Wednesday, March 9, 2011
Thursday, January 6, 2011
I knew when I decided to make this that I did not want to use the little sleeves included in the pattern. No sleeves or long sleeves was my decision. I thought about it some more and further decided that I did not want any orphaned skeins of yarn hanging around. I have found the yardage requirements in this line of patterns to be extremely generous. I ordered the number of skeins suggested in the pattern for my size (6) and had enough yarn to lengthen the body and armholes and make two generous 3/4 length sleeves with a few yards left over.
Monday, December 6, 2010
I didn’t mean to fall off the face of the planet, it just happened. Among other things, I recently purchased my first Mac, and I haven't quite got the hang of iPhoto yet. Photographic proof of some of the things I've finished up recently:
I've got quite the backlog to show you, starting with my Rocky Mountain Sunshine Afghan.
Please see my Ravelry project page for more information on the specifics. I adore it. Love it beyond all reason. Would save it from a burning building. The yarn is delicious (Michigan-based Shepherd's Wool) and the colors are perfect. I think the red edging really helps to bring it all together and keep it feeling fresh and modern.
My dad had a birthday, and I made him some socks. He adores his handknit socks. Frequently when I call him, he'll find a way to work into the conversation that he's wearing socks I made him. He has a serious attachment to these pair from a while back, so I figured it was time he got a new pair.
These are the Gentleman's Half Hose from Knitting Vintage Socks by Nancy Bush. This book is my absolute favorite source for socks in general and men's socks in particular. I used Lang Jawoll superwash with size 0 needles. They were excellently received and immediately modeled by my dad. Knitting men's socks can be quite the slog - their feet are just so big! - and I find I never know for sure if they're going to fit properly. These are perfect.
My sister-in-law also had a birthday. I decided to make good use of the the fabric scraps I've been collecting at an enormous rate since I got my machine last year and make a patchwork scarf. And then I decided that I loved the end result so much that I made one for myself! These patchwork scarves sew up in an evening, with very little thought required.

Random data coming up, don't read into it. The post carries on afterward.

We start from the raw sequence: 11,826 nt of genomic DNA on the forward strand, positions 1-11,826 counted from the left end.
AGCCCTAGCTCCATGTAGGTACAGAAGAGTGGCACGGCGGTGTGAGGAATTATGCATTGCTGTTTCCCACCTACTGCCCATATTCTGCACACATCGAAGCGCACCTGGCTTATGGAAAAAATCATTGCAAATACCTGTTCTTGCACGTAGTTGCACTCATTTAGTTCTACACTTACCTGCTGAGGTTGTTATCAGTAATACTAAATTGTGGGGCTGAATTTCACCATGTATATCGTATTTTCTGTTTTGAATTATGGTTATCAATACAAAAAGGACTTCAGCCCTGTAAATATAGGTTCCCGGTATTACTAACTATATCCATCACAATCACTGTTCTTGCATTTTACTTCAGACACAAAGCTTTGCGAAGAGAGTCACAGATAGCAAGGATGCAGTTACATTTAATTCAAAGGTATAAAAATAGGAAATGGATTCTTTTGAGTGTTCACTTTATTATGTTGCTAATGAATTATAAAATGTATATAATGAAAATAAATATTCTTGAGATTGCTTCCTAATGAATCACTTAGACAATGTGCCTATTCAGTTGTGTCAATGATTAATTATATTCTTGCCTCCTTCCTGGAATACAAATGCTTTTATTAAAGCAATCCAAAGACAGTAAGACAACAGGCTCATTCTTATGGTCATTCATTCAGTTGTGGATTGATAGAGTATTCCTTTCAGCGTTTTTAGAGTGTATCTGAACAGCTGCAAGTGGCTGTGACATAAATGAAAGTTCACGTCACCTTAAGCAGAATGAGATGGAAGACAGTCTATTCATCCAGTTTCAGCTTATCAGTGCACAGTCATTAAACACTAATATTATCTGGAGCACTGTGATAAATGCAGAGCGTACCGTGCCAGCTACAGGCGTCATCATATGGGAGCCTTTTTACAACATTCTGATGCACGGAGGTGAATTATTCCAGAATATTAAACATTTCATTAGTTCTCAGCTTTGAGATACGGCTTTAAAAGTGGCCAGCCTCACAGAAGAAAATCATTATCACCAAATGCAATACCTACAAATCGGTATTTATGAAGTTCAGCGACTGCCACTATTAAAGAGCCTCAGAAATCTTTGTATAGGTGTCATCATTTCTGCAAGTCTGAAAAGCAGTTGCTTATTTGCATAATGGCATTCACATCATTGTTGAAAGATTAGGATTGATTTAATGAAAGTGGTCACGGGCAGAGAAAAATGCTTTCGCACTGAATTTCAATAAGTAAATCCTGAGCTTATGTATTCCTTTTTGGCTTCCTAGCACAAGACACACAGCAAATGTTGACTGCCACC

I apologize for the blurry photo, and for the sans-makeup-Sunday-is-for-homework look I'm sporting.
Anyway, the only materials I bought for this project were 1.5 yards of quilting flannel in that putty grey that is so popular right now. I used it for the backing. While I don't love the color in general, I wanted a flannel back for snuggliness and I wanted something that would go with the overall color scheme (black, white, light grey, yellow, purple, red) without matching anything in particular. If you're looking to do something similar, just Google "patchwork scarf" to see what I used as inspiration. I interspersed long strips and short strips, laying them out in a manner that pleased me. I pieced the scraps with 1/4 inch seams and sewed the front and back right sides together with 1/2 inch seams. Then I just clipped the corners, turned, pressed, and topstitched. The flannel yardage I bought was enough for 2 scarves with a seam in the middle of the length. The scarf is 8 inches wide and about 84 inches long. It is long enough to wrap once and have long ends or to double and pull the end through, if that's your preferred method. I really like that the fabric has enough body to stand on its own in front of your mouth and nose so you can really snuggle down in the face of winter wind. Also, it takes a lot fewer scraps than you might imagine, so if you're looking for a quick and cheap holiday gift, you could consider this.
In other news, I spilled 16oz of hot coffee on myself on Friday in front of (among others) a certain male that I am crushing. All 16oz of coffee. I was wearing my Ravelympic vest. The whole situation was very Meg Cabot, and definitely the sort of thing that happens to me more often than not. Luckily, the vest has a lot of patterning, so the fact that I wasn’t able to remove all of the coffee is not noticeable to anyone but me.
My ego, sadly, has not recovered.
Thursday, October 21, 2010
Wednesday, October 20, 2010
This time, the trail was easy. Because it was easy, they didn't feel the need for accurate maps or markers of any kind. It was easy, but no one really knew where they were. This made me nervous, but the sound of the water calmed me down.
And we dipped our toes in the water. It wasn't exactly warm, but it was also not terrible - nice enough for a barefoot stroll along the waterline.
Sunday, October 10, 2010
Sunday, September 26, 2010
- learning a semester's worth of computer programming in 4 weeks.
- being a project manager (!)
- sunny mornings and cloudy afternoons.
- granny squares. Lots of them.
- acorns. I have an unreasonable love of acorns.
- sitting through 3 hour classes, then managing the work for said classes.
- learning to be a different kind of student.
- putting on the first handknit sweater of fall. Arwen, my favorite.
- cutting down the basil to make pesto.
- trying to go running, but mostly not managing it.
- missing friends.
- eavesdropping on the bus.
- thinking. Lots and lots of thinking.